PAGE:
American Workers’ Perceptions of Their Work Environments Drops to New Low in February
WASHINGTON & NASHVILLE, Tenn.--(BUSINESS WIRE)-- Please be advised that Gallup and Healthways, Inc. (NASDAQ: HWAY) today released the Gallup-Healthways Monthly U.S. Well-Being Report for February 2011.
The Work Environment Index (WEI), measuring Americans workers’ job satisfaction, relationships with their supervisors, and ability to use their strengths at work dropped to 45.4 in February. The score is the lowest point noted in 38 consecutive months of measurement and is down substantially from the 53.3 high-mark recorded at the onset of the economic crash in October 2008.
The Gallup-Healthways Well-Being Index® (WBI) composite score fell to 66.1 in February, near the 12-month low of 66.0 measured in December 2010, and lower than the 66.6 found in the same month one year ago.
Each of the six sub-indexes that make up the Well-Being Index, with the exception of the WEI, was statistically unchanged in February.
The Life Evaluation Index was 50.6 in February, on par with the 51 recorded in January, and still higher than what it was throughout the second half of 2010.
The Healthy Behaviors Index, a four question measure of smoking, exercise, and healthy eating habits, which moves in accordance with seasonal trends, continued an expected upward trajectory from December’s predictable annual low, improving slightly to 63.1. While smoking continues to be steady at 20.3 percent, the percentage of Americans who exercise for 30 minutes or more at least three days per week improved to 48.3 percent, matching February 2010 exactly. The percentage of Americans who eat at least five servings of fruits and vegetables a day four days a week also improved in February, rising to 56.6 percent, slightly higher than February 2010.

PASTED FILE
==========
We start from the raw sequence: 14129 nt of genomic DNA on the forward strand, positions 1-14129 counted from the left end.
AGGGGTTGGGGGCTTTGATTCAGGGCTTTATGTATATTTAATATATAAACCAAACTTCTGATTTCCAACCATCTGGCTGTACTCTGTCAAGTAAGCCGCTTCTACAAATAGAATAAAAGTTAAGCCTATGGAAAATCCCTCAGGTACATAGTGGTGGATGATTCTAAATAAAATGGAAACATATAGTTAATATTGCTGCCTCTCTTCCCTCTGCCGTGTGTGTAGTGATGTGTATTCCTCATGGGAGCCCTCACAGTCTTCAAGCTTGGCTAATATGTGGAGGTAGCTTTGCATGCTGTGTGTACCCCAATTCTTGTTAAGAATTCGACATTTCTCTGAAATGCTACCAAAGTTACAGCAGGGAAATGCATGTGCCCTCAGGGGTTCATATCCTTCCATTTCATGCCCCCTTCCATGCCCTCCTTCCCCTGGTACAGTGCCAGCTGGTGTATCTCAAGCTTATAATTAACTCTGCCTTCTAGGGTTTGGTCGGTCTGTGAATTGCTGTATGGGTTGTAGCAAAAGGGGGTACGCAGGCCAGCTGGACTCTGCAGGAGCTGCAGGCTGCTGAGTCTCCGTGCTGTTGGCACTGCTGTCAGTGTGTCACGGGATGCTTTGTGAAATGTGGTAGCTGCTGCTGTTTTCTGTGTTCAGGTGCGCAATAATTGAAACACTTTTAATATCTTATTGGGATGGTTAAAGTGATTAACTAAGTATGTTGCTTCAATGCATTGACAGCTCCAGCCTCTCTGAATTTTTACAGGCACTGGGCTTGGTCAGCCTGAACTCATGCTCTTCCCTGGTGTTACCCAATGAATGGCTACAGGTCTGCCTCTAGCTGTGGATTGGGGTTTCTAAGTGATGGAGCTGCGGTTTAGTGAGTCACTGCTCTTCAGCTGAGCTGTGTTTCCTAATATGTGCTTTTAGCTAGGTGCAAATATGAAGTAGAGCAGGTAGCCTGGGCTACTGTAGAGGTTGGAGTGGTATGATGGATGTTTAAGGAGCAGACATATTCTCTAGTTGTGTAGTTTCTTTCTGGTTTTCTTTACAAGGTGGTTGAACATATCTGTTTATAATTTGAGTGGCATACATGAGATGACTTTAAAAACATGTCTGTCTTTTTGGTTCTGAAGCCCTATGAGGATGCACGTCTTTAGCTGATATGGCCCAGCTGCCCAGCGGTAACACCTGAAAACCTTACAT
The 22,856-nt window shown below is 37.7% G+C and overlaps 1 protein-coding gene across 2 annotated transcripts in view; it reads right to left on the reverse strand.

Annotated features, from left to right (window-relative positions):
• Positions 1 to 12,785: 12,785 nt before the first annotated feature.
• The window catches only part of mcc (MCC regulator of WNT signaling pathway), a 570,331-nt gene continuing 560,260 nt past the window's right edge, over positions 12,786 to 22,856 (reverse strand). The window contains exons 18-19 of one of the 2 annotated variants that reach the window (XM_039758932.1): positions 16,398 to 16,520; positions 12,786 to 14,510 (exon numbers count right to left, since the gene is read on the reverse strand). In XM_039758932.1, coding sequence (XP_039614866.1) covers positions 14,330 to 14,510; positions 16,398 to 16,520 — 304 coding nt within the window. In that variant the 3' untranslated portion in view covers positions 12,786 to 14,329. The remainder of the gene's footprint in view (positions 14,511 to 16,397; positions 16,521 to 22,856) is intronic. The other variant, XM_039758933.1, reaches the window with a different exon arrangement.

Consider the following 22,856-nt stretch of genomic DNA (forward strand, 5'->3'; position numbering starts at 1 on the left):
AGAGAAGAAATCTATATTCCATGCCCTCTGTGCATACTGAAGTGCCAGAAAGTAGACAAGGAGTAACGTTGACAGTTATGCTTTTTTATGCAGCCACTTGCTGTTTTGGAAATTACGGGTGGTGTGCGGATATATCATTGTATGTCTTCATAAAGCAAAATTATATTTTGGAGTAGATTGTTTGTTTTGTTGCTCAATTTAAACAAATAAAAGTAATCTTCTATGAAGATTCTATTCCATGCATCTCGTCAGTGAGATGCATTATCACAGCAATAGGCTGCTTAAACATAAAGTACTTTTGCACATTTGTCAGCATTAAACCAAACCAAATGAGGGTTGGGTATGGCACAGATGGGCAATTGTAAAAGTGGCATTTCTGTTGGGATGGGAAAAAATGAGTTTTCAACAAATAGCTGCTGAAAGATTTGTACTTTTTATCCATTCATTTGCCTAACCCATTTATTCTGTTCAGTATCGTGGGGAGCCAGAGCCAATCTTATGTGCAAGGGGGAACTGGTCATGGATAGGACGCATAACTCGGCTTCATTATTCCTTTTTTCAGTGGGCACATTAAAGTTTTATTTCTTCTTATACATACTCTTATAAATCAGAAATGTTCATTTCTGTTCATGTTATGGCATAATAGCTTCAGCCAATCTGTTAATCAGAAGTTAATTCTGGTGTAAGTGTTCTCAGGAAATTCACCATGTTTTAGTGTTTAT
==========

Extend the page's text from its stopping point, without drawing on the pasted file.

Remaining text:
About the Gallup-Healthways Well-Being Index®
The Gallup-Healthways Well-Being Index is the first and largest survey of its kind, with 1,000 calls a day, seven days a week. It is the official statistic for Well-Being in America, giving a daily measure of people's well-being at the close of every day based on the World Health Organization (WHO) definition of health as not only the absence of infirmity and disease but also a state of physical, mental and social well-being. The Well-Being Index describes the correlation between the places where people work and the communities in which they live, and how that and other factors impact their well-being. Additionally, the enterprise version of the Well-Being Index may be administered in workplaces throughout the U.S. to determine the Well-Being score of a specific employer population and how it compares to the employer’s state and nation. With such data, employers can uncover and address key factors that impact the productivity and financial health of the organization. For additional information, go to www.well-beingindex.com.
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